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The Italian Swiss Colony Building was home to the 19th Century American wine company, Italian Swiss Colony. Originally based in Asti, California, the company was a leading producer of wine at the time. The building itself was designed by Hemenway and Miller and is one of the finest examples of industrial warehouse architecture remaining in the Northern Waterfront. Constructed in 1903, the building survived the 1906 earthquake and was able to avoid taking any damage the ensuing fires. Prior to construction of the Italian Swiss Colony Wine building, the site was occupied by the Flint Peabody Warehouse complex.


  • The building in 1903
  • The building today.

Born in Genoa, Italy, Andrea Sbarboro emigrated to San Francisco in 1839 with his parents at the age of 13. He worked for his brother in a grocery store for twenty years before saving up enough money to open up his own. After the financial collapse of 1873, Andrea founded five mutual loan association and financed over 2,500 homes in the city. 

In 1881, he founded the Italian Swiss Agricultural Association, a land-ownership cooperative functionally similar to a mutual savings and loan society. The group would buy land and grow grapes for sale. Investors would receive a percentage of shares with the remaining shares split among the workers, with each worker allowed to purchase between five and 50 shares. Forty sites were inspected before the 1500-acre Truett sheep ranch four miles south of Cloverdale was purchased on November 8, 1881, for $25,000. The new colony was named Asti after the region in northern Italy.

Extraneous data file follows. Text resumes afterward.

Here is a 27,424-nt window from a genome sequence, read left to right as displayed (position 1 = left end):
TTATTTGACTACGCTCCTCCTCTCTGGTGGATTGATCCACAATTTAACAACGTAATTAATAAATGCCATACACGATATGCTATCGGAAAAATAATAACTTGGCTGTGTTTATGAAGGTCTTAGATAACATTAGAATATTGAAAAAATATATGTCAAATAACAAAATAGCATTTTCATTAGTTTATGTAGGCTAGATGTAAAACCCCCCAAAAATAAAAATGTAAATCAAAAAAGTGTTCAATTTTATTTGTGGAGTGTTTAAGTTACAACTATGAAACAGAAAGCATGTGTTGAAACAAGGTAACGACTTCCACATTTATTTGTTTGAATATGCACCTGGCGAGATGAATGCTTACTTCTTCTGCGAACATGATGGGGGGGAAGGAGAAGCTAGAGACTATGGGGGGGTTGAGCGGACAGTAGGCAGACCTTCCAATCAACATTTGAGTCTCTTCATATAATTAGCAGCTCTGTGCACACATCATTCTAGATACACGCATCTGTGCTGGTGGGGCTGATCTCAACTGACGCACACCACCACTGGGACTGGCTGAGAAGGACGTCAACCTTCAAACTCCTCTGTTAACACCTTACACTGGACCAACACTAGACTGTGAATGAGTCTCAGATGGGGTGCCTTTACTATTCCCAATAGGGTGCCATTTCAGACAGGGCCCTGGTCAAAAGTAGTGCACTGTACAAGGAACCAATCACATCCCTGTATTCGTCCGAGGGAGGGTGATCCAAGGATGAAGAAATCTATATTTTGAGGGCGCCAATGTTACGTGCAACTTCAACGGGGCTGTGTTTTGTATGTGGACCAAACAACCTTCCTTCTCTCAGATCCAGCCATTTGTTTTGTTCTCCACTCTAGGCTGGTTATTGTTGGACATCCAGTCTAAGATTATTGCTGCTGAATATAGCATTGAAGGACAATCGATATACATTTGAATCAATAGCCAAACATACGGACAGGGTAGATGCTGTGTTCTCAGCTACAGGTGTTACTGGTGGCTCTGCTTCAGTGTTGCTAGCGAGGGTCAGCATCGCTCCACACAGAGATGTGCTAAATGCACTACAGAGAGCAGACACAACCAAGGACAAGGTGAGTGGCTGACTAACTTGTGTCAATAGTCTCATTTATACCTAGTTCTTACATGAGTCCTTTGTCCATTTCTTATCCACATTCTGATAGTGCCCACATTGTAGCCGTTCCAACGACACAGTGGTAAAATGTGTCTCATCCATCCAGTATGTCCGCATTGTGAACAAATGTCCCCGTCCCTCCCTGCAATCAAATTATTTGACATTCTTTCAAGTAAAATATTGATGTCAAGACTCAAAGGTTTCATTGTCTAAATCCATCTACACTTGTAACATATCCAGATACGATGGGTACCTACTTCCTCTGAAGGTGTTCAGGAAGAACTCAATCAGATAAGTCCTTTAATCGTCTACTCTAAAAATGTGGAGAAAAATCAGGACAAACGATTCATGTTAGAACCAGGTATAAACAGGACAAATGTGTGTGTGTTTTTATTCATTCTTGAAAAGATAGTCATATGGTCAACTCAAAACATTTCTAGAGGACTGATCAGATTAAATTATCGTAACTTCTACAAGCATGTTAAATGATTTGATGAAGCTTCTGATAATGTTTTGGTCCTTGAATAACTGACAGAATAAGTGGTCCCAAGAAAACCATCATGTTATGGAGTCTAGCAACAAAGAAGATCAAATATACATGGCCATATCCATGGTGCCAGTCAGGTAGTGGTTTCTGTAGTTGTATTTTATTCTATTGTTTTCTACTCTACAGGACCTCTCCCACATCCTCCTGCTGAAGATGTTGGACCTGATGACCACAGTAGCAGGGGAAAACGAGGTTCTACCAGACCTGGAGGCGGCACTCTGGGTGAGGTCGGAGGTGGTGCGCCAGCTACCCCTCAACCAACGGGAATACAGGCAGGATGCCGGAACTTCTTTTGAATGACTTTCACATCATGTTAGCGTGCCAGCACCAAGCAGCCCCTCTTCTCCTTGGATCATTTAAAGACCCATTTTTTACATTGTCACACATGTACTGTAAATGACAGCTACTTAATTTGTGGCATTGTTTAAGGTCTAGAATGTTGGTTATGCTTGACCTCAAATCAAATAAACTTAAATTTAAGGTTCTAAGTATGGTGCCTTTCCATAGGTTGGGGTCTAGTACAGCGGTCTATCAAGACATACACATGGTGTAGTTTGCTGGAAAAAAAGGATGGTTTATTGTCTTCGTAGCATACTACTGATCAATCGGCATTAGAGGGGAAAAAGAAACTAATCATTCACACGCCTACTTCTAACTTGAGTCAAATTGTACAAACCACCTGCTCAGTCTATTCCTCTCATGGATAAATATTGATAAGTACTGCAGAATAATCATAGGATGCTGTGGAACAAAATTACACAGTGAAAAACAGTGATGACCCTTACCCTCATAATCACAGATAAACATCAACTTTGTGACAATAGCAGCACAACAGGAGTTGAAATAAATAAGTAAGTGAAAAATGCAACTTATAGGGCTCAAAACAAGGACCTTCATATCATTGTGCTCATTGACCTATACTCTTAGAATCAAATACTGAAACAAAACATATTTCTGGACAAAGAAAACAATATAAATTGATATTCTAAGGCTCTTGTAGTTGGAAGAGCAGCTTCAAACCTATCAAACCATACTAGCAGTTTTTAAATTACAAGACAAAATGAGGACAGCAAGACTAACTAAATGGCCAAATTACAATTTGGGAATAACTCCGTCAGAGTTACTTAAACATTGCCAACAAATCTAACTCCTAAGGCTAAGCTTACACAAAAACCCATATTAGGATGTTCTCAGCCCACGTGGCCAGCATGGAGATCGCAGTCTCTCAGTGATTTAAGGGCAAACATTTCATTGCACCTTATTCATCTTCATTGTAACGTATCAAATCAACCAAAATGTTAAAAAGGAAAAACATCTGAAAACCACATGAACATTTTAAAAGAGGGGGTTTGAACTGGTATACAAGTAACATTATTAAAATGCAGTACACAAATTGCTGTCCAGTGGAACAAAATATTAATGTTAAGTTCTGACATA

The first grapes did not make it to San Francisco until 1887 due to growing pains and issues with the market. The grape price collapsed and the company decided to build their own winery and start their own production. By 1905, the company's wines were winning medals at various international competitions and by 1910 the company owned over 5,000 acres (20 km2) in various holdings in the Central Valley. 

In the early 1980s, the warehouse was incorporated into the new Levi Strauss & Co. World Headquarters complex. The ground floor is leased by a restaurant, a coffee shop, and other ventures open to the public.

Petrin, Katherin. Italian Swiss Colony Historical Essay. Accessed May 28, 2017. http://www.foundsf.org/index.php?title=Italian_Swiss_Colony.

San Francisco Landmark #102 Italian Swiss Colony Warehouse. Noe Hill. Accessed May 28, 2017. http://noehill.com/sf/landmarks/sf102.asp.